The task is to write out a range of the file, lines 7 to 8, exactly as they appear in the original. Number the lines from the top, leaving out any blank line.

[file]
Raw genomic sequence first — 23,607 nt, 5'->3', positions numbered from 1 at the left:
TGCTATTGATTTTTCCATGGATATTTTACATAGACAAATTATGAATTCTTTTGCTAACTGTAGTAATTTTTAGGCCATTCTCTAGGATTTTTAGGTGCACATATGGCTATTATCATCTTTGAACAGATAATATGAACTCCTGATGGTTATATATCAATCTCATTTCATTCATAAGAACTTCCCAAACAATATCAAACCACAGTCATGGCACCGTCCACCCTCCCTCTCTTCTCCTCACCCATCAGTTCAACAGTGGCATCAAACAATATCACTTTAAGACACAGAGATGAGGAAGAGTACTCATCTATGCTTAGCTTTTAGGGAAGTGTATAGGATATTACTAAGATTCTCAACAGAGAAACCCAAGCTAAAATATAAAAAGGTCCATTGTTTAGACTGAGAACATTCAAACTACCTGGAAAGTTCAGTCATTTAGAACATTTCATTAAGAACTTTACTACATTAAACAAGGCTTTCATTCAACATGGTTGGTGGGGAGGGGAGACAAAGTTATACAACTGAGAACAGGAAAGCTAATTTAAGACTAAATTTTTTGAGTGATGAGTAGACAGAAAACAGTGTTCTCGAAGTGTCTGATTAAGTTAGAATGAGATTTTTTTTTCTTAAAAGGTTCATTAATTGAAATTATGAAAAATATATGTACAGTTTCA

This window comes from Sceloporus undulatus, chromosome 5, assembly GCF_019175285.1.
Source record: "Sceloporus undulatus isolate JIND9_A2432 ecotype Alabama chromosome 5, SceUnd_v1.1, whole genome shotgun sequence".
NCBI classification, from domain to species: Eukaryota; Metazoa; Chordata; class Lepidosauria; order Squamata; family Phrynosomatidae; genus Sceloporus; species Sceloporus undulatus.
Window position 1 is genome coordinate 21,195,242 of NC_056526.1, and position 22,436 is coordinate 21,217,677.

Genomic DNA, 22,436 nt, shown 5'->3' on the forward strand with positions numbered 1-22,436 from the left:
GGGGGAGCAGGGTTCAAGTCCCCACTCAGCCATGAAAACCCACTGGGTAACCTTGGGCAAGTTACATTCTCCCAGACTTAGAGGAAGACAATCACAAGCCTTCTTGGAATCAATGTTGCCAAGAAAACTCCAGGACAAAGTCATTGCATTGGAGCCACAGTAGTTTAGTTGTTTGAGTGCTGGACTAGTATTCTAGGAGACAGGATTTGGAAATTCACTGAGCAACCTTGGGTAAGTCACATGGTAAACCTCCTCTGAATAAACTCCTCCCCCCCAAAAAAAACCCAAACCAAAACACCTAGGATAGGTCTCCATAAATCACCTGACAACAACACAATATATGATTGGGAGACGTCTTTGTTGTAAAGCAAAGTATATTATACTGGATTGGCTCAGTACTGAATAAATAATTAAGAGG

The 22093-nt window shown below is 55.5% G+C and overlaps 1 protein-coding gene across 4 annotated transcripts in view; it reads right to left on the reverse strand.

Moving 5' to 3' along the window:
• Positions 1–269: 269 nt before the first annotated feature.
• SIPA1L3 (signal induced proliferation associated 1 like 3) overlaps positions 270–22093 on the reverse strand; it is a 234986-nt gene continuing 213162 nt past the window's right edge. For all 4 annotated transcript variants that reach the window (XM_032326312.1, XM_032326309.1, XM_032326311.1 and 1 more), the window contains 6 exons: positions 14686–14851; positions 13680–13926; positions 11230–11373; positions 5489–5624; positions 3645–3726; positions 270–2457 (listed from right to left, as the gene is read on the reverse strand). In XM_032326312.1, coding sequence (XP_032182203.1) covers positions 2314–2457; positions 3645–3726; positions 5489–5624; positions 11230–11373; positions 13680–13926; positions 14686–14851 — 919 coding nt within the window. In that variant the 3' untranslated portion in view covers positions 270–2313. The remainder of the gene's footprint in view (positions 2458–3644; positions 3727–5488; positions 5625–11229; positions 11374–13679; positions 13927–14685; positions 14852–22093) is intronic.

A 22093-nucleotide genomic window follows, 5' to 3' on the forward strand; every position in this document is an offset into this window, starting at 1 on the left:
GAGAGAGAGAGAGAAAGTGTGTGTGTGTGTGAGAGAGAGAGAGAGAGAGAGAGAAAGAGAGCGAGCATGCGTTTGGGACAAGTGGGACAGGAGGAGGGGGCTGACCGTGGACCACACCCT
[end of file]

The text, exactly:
Genomic DNA, 22,436 nt, shown 5'->3' on the forward strand with positions numbered 1-22,436 from the left:
GGGGGAGCAGGGTTCAAGTCCCCACTCAGCCATGAAAACCCACTGGGTAACCTTGGGCAAGTTACATTCTCCCAGACTTAGAGGAAGACAATCACAAGCCTTCTTGGAATCAATGTTGCCAAGAAAACTCCAGGACAAAGTCATTGCATTGGAGCCACAGTAGTTTAGTTGTTTGAGTGCTGGACTAGTATTCTAGGAGACAGGATTTGGAAATTCACTGAGCAACCTTGGGTAAGTCACATGGTAAACCTCCTCTGAATAAACTCCTCCCCCCCAAAAAAAACCCAAACCAAAACACCTAGGATAGGTCTCCATAAATCACCTGACAACAACACAATATATGATTGGGAGACGTCTTTGTTGTAAAGCAAAGTATATTATACTGGATTGGCTCAGTACTGAATAAATAATTAAGAGG